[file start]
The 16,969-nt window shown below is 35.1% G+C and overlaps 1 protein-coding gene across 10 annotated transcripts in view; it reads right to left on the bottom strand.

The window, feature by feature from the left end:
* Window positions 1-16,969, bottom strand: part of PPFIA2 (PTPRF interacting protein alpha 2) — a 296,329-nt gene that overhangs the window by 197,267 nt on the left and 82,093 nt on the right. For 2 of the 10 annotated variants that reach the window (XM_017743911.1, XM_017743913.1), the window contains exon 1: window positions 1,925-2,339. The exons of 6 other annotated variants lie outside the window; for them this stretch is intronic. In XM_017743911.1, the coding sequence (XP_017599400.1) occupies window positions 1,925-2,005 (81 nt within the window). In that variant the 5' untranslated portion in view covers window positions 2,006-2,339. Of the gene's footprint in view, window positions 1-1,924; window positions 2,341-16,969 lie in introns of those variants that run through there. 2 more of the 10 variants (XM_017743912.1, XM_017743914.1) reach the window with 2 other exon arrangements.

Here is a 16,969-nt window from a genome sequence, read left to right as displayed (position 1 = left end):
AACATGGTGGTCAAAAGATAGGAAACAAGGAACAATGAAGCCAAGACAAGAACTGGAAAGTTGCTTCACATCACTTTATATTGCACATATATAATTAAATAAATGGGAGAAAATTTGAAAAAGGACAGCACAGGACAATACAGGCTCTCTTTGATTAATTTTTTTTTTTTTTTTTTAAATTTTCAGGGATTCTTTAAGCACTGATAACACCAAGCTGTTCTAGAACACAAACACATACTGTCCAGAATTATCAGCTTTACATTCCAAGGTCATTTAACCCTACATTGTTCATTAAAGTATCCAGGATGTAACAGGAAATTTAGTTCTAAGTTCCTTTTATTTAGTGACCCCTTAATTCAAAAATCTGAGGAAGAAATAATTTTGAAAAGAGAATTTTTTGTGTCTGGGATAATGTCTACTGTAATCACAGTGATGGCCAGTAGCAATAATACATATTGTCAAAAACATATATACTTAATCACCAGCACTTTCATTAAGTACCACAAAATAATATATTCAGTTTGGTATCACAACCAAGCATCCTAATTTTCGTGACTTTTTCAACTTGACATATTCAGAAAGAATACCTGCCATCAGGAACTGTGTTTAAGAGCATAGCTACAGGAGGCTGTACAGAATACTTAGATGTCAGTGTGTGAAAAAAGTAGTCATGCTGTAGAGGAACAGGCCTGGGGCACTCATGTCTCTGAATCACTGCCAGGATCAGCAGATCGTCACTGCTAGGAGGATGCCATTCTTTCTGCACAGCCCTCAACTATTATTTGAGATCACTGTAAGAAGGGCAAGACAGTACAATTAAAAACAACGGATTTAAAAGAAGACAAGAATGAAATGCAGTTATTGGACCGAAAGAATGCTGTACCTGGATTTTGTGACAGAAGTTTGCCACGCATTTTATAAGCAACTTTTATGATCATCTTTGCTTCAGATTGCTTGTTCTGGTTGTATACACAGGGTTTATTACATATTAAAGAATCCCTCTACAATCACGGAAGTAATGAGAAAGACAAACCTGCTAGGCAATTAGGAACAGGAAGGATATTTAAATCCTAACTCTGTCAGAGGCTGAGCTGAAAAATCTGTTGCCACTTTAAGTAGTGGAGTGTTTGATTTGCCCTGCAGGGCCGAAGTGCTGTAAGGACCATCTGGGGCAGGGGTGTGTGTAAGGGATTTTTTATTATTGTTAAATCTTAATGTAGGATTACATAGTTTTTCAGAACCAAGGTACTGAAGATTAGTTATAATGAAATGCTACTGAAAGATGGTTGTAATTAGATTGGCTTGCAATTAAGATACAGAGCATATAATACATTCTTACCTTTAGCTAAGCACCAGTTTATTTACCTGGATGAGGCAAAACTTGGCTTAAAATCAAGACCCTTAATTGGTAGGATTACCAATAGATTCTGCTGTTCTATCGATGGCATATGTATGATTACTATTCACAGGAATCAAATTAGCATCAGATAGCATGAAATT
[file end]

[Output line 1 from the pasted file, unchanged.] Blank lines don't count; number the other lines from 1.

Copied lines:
The 16,969-nt window shown below is 35.1% G+C and overlaps 1 protein-coding gene across 10 annotated transcripts in view; it reads right to left on the bottom strand.